Wisdom from Catherine the Great
By Wm. May
Published: 01/09/17 Topics: Education, Gratitude, People, Self Improvement Comments: 1
For a dozen years Catherine and I worked hand in hand with sometimes demanding clients and difficult people. She was never confused. Never flustered.
She talked with people on the phone from all corners of the U.S. and Canada. When I met those people at conferences they always wanted to know about Catherine instead of me. Who could blame them, she was far more intriguing.
She addressed everyone with their title such as "Mr. Jones." But when they insisted on being called Robert she would agree. But on their next phone call she was back to "Mr. Jones". She believed, "Everyone likes to be respected. It is such a small thing, why not?"
For many years, she had been an assistant to the mayor of a major city at a time when protests, riots and even bombings were common due to opposition to Vietnam and ongoing racial unrest.
Catherine saw herself as the only voice of reason. At our office, she always "dressed up, because you never know when you have to dress someone down." And yet, even that was said quietly, calmly and with a hint of a smile around her eyes.
In client meetings she always wore white gloves because "Everyone should learn how to conduct themselves graciously to be taken seriously." And, "Why not, I love to look lovely in gloves."
Catherine always donned a lovely, well-coiffured wig and had quite a collection to go with her every outfit. Along with gracious manners, she did not mince words. "I tell it like it is, but tell it respectfully" and she demanded the same from others.
"Be friendly with everyone, and soon they will become friends."
"If you can't say something nice, I recommend you learn how."
"Never raise your voice, or they will scream back at you."
"If you don't stand up for something, you will fall for everything."
At home, Catherine was a different person. A 6 foot 2 inch power house who spoke forcefully, sported 2- foot long dreadlocks (although we never actually saw them), loved dashiki's and performing her poetry. She had a laugh that could shake buildings.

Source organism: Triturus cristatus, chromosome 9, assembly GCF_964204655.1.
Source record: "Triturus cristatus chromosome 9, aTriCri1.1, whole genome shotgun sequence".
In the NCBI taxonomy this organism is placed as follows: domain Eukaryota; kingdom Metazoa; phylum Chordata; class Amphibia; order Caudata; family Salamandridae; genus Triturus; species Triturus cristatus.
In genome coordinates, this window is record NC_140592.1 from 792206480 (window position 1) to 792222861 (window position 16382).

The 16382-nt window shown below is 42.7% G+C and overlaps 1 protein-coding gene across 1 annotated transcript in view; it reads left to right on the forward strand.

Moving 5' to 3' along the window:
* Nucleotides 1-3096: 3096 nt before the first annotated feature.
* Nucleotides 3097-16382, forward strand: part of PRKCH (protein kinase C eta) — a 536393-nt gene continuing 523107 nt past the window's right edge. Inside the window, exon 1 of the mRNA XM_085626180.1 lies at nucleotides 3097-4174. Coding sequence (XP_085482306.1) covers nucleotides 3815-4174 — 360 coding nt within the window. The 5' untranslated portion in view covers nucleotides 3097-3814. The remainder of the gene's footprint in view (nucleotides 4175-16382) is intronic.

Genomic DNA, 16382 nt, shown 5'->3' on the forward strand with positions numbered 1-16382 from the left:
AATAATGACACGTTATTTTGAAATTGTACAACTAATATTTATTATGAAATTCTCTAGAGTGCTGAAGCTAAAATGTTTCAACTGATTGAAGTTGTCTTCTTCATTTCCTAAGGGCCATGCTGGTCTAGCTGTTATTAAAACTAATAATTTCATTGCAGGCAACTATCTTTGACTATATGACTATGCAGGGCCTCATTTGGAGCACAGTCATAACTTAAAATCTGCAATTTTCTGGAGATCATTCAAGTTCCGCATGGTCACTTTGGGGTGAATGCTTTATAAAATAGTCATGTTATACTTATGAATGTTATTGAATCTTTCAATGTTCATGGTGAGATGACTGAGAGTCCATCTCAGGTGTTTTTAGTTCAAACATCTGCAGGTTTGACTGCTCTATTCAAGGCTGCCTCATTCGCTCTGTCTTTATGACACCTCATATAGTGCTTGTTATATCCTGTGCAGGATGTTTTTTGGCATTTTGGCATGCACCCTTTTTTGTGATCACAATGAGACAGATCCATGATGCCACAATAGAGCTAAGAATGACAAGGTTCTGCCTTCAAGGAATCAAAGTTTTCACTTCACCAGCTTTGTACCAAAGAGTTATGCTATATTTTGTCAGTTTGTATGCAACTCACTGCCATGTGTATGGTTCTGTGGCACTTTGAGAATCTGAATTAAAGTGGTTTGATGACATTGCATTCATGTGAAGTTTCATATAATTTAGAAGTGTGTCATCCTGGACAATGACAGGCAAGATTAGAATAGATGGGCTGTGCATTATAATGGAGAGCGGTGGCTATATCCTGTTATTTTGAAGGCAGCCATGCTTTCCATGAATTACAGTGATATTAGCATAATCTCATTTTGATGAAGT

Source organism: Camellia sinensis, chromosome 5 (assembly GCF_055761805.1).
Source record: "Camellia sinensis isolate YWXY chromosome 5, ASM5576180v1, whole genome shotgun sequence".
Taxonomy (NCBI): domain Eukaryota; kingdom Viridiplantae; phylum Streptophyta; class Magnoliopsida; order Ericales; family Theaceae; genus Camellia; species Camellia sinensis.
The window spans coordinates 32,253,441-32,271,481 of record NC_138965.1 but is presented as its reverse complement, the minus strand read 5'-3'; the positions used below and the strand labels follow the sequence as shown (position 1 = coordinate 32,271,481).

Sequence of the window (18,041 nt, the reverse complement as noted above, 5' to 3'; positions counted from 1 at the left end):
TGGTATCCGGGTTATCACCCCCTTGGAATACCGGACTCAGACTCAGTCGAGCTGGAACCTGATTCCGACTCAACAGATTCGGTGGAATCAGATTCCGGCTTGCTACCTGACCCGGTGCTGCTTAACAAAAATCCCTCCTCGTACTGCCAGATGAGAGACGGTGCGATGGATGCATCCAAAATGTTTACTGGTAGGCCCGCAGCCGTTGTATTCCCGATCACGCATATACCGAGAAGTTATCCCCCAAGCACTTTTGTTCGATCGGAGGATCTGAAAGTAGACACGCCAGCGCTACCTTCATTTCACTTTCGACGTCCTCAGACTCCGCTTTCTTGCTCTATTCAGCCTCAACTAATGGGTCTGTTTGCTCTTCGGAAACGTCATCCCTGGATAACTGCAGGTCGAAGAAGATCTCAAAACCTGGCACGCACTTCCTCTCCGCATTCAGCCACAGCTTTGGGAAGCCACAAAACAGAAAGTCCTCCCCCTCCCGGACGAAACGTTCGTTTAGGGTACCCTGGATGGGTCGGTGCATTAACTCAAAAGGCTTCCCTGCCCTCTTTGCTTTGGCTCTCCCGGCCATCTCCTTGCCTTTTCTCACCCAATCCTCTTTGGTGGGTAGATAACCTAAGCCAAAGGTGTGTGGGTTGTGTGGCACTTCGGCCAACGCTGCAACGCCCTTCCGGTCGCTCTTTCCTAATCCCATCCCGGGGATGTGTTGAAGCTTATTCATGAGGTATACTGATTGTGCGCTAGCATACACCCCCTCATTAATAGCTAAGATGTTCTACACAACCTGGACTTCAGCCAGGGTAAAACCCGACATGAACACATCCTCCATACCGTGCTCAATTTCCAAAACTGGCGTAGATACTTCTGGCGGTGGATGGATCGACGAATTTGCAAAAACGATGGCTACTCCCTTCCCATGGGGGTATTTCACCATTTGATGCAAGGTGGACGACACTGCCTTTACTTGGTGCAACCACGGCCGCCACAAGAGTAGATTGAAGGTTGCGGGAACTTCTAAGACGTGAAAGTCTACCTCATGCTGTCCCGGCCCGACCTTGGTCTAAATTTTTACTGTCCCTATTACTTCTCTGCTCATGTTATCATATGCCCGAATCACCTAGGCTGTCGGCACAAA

She often wrote well into the night, but was never late for her 9am start time. She never missed a day of work, because "I can count on people, if they can count on me."
Catherine said there are always three sides to every issue, not just two. We talked often about religion, politics and racism. For example, there are not just racists and non-racists, but a third person she tried to be.
She lectured me that African Americans are no more homogenous than anyone else. "Like all races, rich may look down on poor, thin people avoid fat folks, tall people feel superior to short people, and - this was news to me - some lighter skin African Americans look down on darker skinned people."
"Racism among all Americans is the more overt part of "me-ism," she explained. "Everyone starts with 'me first', my children second, my family third, my friends fourth and, then, maybe everyone else. You can't wipe out racism until everyone of us admits that."
That led to her absolute conviction that "We are all prejudiced. Not just whites, but yellows and reds and blacks." She concluded that racism could be eliminated if every one of us does it personally and the place to start is in our own hearts.
"The question isn't whether you are racist, the question is are you trying not be?"
Sadly, we lost Catherine with a late night phone call saying she had died unexpectedly at the age of 52. We were stunned. My son had adored her. My wife had been charmed. We called her Catherine the Great.
But she left behind this - for years I have accepted the truth of me-ism and that every day I must try to do better than the day before. Maybe someday maybe slowly bigotry will become a thing of memory, if we can all do just that. Try.
Author: Wm. May
Blog #: 0752 – 01/09/17
Kate Quinn 06/09/20
This should be published in every newspaper in the US! It's a message we should all - black, white, yellow and red - take to heart.
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